Two colored maps - topographic and geological - of Switzerland, as well as four geological profiles numbered 82 within Atlas der Schweiz. On second and third pages of eighty-second (numbered) folio. Titles - in German and French - translate to: [Central Switzerland -- Geological profiles through part of the Helvetic Limestone Alps : 1 -- 2 -- 3 -- 4 -- Geological map of Central Switzerland]. (Additional map author listed therein.) Maps show topography, glaciers, lakes and drainage. Relief shown with shading and contour lines. Profiles show the geologic character of Central Switzerland. Includes legends, explanatory notes and scale statements for differing scales. Together, maps and profiles are 45 x 70 cm, on sheet 52 x 76 cm. "82" in upper left and right corners. Related map and profile follow on subsequent page. Accompanied by descriptive text on first and fourth pages of folio.
Eduard Imhof’s Atlas der Schweiz [= Atlas of Switzerland], published in Wabern bei Bern in 1978 (first edition). Housed in a red solander case, with gilded parallel titles on front cover. The Atlas was issued in nine “Lieferung” [= deliveries], from 1965 to 1978, each with its own cover, which includes a table of contents listing the maps within that delivery. All nine covers are included, in chronological order (newest to oldest), following the folios in the case. In addition, a table of contents sheet appears at the beginning of the atlas, with a comprehensive list of the maps within the folios of all nine deliveries. Five unnumbered folios introduce the atlas, with a title page, table of contents, introductory text, and several overview maps of Switzerland on loose transparent sheets, at different scales to represent the range of scale within the atlas. Following the introductory text text are eighty-six numbered folios containing double plates printed with maps, diagrams, charts and profiles. In addition, some maps and diagrams appear alongside the text on the front and back covers of the folios. Scale of the principal maps is 1:500,000. Folios all include German, with French and Italian translations; the folios with maps on language also include Romansh, the national language of Switzerland. In 1981, a second edition was published, edited by Ernst Spiess, who contributed to the first edition as an author. The superlative graphic design of the maps expertly communicates many geographic dimensions of Switzerland, spanning its natural, statistical, cultural, economical and historical features, over centuries. See, for instance, the exquisite visual language in the map entitled Rhonegletscher [= Rhone glacier] within folio 79, Wallis [= Valais] (List No. 14256.283), which delicately illustrates the lines of glaciers receding, comparing the glacial coverage in 1602, 1818, 1914 and 1971. The representation of topography in the glaciers is also impressive, with the slopes represented in ice blue contour lines, over white expanses representing ice. In addition to the mesmerizing visuals, the text is also strikingly artistic, with its poetic titles and descriptions of the maps. For example, this title of a map within folio 13, Klima und Wetter III [= Climate and weather III] (List No. 14256.064): Début du printemps indiqué par la date de floraison de la dent-de-lion (taraxacum officinale), Moyenne des années 1951 à 1960 [= Spring arrival, shown on the data of the dandelion flowering, mean values for the years 1951-1960]. Other examples abound throughout Atlas der Schweiz, a cartographic masterpiece. “Eduard Imhof, Swiss cartographer, was asked to produce an Atlas of Switzerland in 1961. The atlas illustrated the country ,,, in maps that exhibited the full expression of Imhof’s abilities. Supported by numerous Swiss scientists the first edition was finished in 1978 and published by the Federal Office of Topography. The maps are authoritative precisely because of this fundamental scientific basis and consultation but they are brought to life by the artistry of Imhof … an expert cartographer and artist. That combination is fundamental to understanding his work since the artistic dimension to his many works creates maps that are [aesthetically stunning, as well as scientific]. Here, even a complex statistical map showing daily commuter patterns in 1960 mixes clear geometric point symbology with perfectly curved distributive flow-lines.” With his keen visual sensibilities, Imhof minimized text within the maps, allowing full attention to graphic details. Still, Imhof supplied thorough scientific information through the texts accompanying the maps, in the preceding and subsequent pages. Field, Kenneth (2014). Atlas of Switzerland 1961-1978 by Eduard Imhof, 1978. ICA Commission on Map Design. https://mapdesign.icaci.org (Parallel titles in French and Italian included, but parallel statements of responsibility and imprints omitted, except for within Pub Title. Omissions indicated by ellipses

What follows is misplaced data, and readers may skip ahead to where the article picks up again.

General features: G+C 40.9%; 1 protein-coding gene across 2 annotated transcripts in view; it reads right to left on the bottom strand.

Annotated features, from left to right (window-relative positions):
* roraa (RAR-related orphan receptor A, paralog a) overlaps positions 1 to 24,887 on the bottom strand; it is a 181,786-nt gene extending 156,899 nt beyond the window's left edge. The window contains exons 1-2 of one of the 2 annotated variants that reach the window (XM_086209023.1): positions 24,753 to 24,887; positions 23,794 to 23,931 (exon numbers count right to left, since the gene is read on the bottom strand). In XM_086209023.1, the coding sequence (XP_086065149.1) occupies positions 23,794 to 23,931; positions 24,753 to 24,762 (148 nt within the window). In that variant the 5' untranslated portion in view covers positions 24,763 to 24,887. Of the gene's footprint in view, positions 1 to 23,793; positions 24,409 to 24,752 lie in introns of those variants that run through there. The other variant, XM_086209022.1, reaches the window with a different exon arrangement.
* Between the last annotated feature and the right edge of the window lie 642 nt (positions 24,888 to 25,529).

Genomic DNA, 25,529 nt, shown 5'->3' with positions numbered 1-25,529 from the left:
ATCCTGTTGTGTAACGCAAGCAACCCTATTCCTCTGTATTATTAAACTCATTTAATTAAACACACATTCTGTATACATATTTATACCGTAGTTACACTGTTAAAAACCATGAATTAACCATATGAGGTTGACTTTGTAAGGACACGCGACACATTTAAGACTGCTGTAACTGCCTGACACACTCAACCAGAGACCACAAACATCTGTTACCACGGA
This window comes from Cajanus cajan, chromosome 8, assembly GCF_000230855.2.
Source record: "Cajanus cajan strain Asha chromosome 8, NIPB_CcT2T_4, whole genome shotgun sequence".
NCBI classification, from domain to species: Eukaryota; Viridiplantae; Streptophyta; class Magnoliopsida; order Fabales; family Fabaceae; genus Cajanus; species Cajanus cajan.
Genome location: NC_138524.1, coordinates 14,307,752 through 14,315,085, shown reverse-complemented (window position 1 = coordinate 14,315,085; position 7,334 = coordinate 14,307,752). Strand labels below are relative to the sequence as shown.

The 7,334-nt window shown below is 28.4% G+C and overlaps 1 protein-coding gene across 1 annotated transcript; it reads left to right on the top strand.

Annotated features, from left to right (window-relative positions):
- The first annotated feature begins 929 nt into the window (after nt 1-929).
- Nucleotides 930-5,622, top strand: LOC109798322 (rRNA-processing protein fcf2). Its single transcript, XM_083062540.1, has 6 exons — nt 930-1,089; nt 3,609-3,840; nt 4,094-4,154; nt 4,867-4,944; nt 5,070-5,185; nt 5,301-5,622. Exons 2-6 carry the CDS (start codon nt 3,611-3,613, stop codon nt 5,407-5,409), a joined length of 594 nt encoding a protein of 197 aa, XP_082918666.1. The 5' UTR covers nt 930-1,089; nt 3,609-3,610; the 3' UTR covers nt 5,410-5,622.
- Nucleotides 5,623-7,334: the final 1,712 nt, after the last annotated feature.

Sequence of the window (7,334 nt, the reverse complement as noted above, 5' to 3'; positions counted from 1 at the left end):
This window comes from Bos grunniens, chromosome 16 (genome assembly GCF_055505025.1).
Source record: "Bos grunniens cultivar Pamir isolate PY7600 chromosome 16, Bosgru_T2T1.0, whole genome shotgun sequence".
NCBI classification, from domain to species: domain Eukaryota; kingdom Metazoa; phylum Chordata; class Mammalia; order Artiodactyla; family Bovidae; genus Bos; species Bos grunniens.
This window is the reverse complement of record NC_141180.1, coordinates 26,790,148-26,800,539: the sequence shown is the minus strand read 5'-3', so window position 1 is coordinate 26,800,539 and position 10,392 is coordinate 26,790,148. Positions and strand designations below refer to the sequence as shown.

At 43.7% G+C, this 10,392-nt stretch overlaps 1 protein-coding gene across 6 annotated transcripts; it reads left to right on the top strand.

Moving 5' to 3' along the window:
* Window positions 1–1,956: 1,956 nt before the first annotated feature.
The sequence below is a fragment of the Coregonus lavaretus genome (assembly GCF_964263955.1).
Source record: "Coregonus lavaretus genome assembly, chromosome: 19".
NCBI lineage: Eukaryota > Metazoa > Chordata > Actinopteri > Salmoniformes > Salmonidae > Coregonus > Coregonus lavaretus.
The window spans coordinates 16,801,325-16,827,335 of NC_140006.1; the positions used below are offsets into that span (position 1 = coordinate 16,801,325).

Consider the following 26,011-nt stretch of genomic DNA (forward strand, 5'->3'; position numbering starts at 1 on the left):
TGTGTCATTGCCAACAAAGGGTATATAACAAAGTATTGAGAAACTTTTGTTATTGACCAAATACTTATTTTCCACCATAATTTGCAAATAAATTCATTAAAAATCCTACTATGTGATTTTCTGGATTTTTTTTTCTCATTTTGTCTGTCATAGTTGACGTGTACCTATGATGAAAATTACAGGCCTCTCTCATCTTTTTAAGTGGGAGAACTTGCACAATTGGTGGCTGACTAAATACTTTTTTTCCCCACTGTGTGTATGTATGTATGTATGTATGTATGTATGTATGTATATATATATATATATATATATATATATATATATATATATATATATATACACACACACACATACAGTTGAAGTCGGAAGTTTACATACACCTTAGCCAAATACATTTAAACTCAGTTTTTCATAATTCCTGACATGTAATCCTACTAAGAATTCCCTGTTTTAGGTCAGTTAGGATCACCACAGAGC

Images may be downloaded and used following Creative Commons CC BY-NC-SA 3.0 license. Image credit should be given to "David Rumsey Map Collection, David Rumsey Map Center, Stanford Libraries." Please contact the David Rumsey Map Collection for commercial use. https://www.davidrumsey.com/about/copyright-and-permissions